Prime minster David Cameron has unveiled a £1M “Nobel” prize for engineering that will be awarded biennially to an engineer or small team of engineers that has achieved an “outstanding advance” to benefit to humanity.
Cameron said the Queen Elizabeth Prize for Engineering would inspire and excite young people to become engineers and turn Britain back into a country that “makes things again”.
“I am delighted that the Queen has put her name to this prestigious prize, which I hope will carry the same stature as the Nobel Prizes,” he said.
“For too long Britain’s economy has been over-reliant on consumer debt and financial services. We want to rebalance the economy so that Britain makes things again - high skilled high value manufacturing and engineering should be a central part of our long term future.
“I hope this prize will go some way to inspire and excite young people about engineering, so that they dream of becoming engineers as they once did in the age of Stephenson and Brunel.”
Cameron highlighted the role played by consultant Arup, “the firm that the world turns to when engineers are needed for extraordinary structures”, and others working on the “incredible” Crossrail project.
The ICE said the launch of the prize was further evidence of the growing recognition of the importance of engineering.
“This prize will put on the world stage the engineers and engineering feats that are too often only recognised by our own industry,” said ICE president Richard Coackley.
“It is further evidence that the importance of engineering to our society - particularly in driving economic growth - is recognised not only by the government, but across the political spectrum.”
Cameron was joined by Deputy Prime Minister Nick Clegg and Labour leader Ed Miliband in launching the prize.
The Queen Elizabeth Prize for Engineering
The £1M prize will be awarded biennially in the name of Her Majesty The Queen to an individual or team of up to three people, of any nationality, directly responsible for advancing the application of engineering knowledge.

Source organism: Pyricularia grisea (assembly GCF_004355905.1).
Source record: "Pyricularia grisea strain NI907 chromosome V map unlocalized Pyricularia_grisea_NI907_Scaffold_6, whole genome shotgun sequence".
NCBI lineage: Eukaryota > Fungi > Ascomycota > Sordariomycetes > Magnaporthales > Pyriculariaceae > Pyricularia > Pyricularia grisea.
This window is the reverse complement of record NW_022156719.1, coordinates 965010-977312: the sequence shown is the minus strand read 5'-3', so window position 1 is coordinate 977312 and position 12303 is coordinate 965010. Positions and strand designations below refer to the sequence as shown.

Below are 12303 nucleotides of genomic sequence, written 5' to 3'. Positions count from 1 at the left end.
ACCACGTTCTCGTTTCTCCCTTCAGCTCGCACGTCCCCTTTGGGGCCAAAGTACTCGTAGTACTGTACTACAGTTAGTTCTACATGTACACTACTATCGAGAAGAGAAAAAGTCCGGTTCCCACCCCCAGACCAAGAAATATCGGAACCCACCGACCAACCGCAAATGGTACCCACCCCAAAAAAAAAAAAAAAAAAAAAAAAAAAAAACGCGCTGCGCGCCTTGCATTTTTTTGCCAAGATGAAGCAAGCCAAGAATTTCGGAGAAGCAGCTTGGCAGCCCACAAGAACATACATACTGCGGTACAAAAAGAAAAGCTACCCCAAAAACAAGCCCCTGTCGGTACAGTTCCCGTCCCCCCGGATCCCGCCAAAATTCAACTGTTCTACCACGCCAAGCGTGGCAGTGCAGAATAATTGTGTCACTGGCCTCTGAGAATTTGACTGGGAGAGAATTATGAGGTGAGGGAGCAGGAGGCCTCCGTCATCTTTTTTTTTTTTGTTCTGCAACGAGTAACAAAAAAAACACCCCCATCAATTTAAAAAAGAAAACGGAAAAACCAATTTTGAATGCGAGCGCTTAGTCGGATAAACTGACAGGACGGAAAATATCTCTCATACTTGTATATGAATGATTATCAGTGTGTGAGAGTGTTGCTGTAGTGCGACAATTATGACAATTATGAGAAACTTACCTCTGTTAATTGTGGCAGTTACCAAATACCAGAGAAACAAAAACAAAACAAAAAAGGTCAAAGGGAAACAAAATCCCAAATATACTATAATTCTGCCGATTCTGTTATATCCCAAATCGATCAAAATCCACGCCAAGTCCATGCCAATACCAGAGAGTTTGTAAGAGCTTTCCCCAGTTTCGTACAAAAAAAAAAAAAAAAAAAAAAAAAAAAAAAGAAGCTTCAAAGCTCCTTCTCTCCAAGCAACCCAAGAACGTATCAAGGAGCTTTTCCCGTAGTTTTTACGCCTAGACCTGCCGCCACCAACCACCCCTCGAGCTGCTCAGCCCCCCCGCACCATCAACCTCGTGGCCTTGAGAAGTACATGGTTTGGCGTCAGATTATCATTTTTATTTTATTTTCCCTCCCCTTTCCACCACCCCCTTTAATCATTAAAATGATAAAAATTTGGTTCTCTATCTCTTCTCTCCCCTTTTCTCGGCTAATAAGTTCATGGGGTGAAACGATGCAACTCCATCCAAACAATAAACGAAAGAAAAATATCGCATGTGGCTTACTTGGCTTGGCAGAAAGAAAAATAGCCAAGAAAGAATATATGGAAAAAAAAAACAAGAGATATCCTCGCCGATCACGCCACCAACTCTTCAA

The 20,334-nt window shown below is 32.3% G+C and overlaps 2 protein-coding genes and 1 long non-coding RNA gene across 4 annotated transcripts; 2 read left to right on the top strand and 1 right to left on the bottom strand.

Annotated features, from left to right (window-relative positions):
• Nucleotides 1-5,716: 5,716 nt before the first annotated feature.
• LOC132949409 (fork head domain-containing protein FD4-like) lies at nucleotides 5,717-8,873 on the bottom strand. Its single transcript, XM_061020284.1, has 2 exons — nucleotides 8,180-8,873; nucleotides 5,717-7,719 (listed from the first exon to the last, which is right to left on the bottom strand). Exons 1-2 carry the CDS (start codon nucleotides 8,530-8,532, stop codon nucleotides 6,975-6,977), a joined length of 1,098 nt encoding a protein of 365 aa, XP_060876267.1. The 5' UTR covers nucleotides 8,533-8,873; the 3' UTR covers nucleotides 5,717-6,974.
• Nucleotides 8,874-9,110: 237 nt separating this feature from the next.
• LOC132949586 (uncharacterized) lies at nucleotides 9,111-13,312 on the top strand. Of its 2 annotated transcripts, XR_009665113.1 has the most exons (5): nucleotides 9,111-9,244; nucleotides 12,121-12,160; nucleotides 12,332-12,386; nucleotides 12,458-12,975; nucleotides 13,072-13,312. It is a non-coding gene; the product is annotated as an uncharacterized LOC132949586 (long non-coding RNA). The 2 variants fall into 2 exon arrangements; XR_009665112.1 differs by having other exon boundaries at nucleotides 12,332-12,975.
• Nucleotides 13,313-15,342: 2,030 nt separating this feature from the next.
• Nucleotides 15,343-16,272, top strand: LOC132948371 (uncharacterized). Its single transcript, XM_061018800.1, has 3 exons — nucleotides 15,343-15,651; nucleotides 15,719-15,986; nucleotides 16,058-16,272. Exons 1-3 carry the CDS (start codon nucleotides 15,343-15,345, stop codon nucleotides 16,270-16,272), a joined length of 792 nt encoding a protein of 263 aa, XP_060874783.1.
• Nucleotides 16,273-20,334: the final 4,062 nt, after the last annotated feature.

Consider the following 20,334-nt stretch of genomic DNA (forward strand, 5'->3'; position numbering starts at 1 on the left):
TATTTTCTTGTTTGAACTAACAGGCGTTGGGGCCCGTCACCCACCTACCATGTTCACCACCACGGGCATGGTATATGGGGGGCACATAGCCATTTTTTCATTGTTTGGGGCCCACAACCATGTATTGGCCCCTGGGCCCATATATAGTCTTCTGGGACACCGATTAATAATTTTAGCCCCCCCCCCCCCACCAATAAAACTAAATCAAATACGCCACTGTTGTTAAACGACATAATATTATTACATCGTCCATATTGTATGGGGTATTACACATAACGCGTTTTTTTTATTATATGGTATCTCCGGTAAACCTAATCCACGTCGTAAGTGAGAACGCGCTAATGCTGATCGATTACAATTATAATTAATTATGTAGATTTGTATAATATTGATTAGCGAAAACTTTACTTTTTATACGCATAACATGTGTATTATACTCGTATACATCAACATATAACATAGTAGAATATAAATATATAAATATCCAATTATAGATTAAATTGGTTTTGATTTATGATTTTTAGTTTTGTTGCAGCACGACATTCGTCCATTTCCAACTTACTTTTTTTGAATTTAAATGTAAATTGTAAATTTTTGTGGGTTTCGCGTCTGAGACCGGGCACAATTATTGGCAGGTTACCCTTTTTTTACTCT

As well as recognising and celebrating the best, the Prize will provide an unparalleled opportunity to demonstrate how engineers and engineering are making a real difference across the world.
A number of major engineering companies have donated to an endowment fund, which is being managed by an independent charitable trust, the Queen Elizabeth Prize for Engineering Foundation, chaired by Lord Browne. The Royal Academy of Engineering will deliver the prize on behalf of the trust.
BAE Systems, BG Group, BP, GlaxoSmithKline, Jaguar Land Rover, National Grid, Shell, Siemens, Sony, Tata Consultancy Services and Tata Steel have all contributed to the prize fund.
The trust is appointing an international, expert judging panel, whose names will be announced at the same time as the call for nominations, in February 2012.
The prize winner will be announced in December 2012 and will be awarded the prize in Spring 2013.
Cameron on civil engineers
“Our engineers changed the world and their brilliant successors today are still doing just that. Their names ring down in history: Matthew Boulton and James Watt, who brought steam power to the world; Abraham Darby, who first smelted iron with coal, and whose grandson built the first iron bridge anywhere, still standing in Shropshire; Richard Arkwright, who transformed textiles with the first modern factories; Thomas Telford, the great engineer behind the bridges and roads that linked England, Wales, Scotland and Ireland; George Stephenson, the railway engineer, whose Rocket is in this museum. Many others, obviously, not least Isambard Kingdom Brunel, voted by the public as the second greatest Briton ever, behind only Winston Churchill.
“So, this is a story the country wants to celebrate, and one that we should celebrate, but it’s not just part of our past. We are still very much at it today, with Arup, based here in London, the firm that the world turns to when engineers are needed for extraordinary structures, from the Sydney Opera House to Beijing’s new railway station, Rolls-Royce, who make the best jet engines on the planet, or the engineers right now working under the streets of this city to build the incredible Crossrail project, which is actually as dramatic as anything done by their Victorian predecessors. But engineering today means so much more.
“We want young people leaving school today to see engineering for the exciting, dynamic profession that it is, because in many ways, engineers are the real revolutionaries, the ones who take society forward, who create the technologies and the structures which carry us into new worlds.
“They are the ones who will find the ways to overcome climate change, to answer challenges and create new industries – ones that haven’t even been thought of yet. That is why we need this prize: to urge people on, to encourage daring, open minds to new possibilities.”